Wide Open: Santa Monica’s Colorado Center campus, which has 430,000 square feet available.

Wide Open: Santa Monica’s Colorado Center campus, which has 430,000 square feet available. Photo by Courtesy Photo

A Century City law firm that was paying $3.77 a square foot a month in 2012 renewed its lease this year for $4.50, according to Chicago real estate giant Jones Lang LaSalle Inc. Such hikes are now common as Westside asking rents approach the high marks set at the end of the last cycle, leading some to wonder whether the end is near.

In 2007, rents peaked at $4.13 a square foot a month before plummeting to $3.25 in 2010. Asking rents averaged $4.09 for 2015 to date, according to JLL.

But do those the current peak prices indicate prices will drop? Or are they still headed higher? Local expert opinion about what the high rents indicate is hardly united.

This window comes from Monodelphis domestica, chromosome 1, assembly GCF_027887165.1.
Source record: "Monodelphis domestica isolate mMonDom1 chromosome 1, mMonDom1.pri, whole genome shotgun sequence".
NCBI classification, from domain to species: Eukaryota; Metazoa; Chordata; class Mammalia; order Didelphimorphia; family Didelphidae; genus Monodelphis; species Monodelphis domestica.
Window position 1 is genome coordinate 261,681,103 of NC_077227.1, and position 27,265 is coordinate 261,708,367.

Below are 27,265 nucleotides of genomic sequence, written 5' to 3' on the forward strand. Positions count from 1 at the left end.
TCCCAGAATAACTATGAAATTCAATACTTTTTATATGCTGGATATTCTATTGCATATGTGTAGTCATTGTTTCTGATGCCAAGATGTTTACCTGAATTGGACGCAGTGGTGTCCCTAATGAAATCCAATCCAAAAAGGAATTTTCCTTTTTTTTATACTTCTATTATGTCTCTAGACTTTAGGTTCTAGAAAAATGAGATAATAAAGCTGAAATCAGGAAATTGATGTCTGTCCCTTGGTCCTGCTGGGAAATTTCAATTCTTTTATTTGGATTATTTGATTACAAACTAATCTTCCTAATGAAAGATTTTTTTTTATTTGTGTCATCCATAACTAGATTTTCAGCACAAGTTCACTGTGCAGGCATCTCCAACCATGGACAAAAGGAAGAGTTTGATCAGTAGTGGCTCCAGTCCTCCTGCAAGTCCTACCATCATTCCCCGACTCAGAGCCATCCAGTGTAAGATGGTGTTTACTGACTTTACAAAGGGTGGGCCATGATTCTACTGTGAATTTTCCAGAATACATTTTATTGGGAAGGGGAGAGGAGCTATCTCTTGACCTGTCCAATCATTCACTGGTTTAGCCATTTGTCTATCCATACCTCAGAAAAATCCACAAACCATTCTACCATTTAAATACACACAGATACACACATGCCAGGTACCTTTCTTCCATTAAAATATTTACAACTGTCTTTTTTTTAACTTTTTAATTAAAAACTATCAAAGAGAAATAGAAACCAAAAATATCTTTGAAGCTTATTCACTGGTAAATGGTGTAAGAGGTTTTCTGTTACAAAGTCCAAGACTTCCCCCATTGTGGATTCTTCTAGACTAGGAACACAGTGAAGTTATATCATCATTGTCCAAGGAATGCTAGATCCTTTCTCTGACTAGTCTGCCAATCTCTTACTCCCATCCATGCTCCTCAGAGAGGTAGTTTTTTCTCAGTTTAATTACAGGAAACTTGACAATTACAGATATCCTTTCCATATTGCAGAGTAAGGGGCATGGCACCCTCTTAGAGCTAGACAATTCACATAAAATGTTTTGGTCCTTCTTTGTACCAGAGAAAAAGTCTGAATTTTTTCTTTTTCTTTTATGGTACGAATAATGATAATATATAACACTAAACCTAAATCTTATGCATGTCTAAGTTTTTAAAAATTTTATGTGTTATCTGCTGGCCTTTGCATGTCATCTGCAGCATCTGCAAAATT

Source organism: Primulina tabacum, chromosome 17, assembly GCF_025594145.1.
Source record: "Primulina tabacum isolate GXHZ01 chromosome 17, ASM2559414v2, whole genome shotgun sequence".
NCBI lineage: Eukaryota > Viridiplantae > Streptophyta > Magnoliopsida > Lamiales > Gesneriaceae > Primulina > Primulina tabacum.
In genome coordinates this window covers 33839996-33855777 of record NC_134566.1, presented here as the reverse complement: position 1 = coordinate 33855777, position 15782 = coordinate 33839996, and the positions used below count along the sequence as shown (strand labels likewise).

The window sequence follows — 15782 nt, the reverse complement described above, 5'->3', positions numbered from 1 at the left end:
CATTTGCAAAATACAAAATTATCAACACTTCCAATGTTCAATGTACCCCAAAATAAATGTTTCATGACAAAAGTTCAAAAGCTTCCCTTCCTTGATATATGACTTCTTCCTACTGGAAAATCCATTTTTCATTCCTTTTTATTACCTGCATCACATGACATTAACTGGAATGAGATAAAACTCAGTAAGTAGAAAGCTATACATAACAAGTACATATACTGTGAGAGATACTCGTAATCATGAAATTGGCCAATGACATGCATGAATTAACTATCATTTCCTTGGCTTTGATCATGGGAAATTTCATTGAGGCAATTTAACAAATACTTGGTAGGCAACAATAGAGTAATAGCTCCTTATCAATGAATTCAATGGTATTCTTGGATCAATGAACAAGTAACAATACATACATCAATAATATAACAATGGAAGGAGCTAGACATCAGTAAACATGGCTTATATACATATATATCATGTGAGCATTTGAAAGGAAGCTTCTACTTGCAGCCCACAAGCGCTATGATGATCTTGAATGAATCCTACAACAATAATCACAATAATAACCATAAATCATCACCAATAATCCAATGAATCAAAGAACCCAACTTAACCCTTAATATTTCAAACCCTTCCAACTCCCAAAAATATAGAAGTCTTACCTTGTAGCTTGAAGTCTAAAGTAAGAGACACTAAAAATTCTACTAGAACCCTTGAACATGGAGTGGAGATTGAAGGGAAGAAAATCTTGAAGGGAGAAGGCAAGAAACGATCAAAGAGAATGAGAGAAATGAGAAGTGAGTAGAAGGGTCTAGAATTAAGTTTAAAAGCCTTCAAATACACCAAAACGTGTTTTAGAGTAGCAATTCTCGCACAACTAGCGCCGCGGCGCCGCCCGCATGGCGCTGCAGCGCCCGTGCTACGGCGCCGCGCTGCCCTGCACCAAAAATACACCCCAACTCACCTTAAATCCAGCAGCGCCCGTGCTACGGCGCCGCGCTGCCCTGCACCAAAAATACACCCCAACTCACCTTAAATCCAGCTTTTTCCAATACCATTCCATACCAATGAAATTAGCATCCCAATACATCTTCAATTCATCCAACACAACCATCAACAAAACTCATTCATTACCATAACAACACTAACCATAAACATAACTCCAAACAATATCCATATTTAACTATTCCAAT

When the Business Journal asked a handful of authorities to guess where we are in the cycle, the answers ran the gamut, but no one suggested a downturn earlier than 2017. Paul Wassgren, a real estate finance attorney at the Century City office of Fox Rothschild, said we’re likely in the fourth or fifth inning. David Toomey, a principal at tenant brokerage firm Cresa Los Angeles, said we’re likely nearing the eighth.

Most agree rents will level off eventually, even if there is plenty of disagreement about when.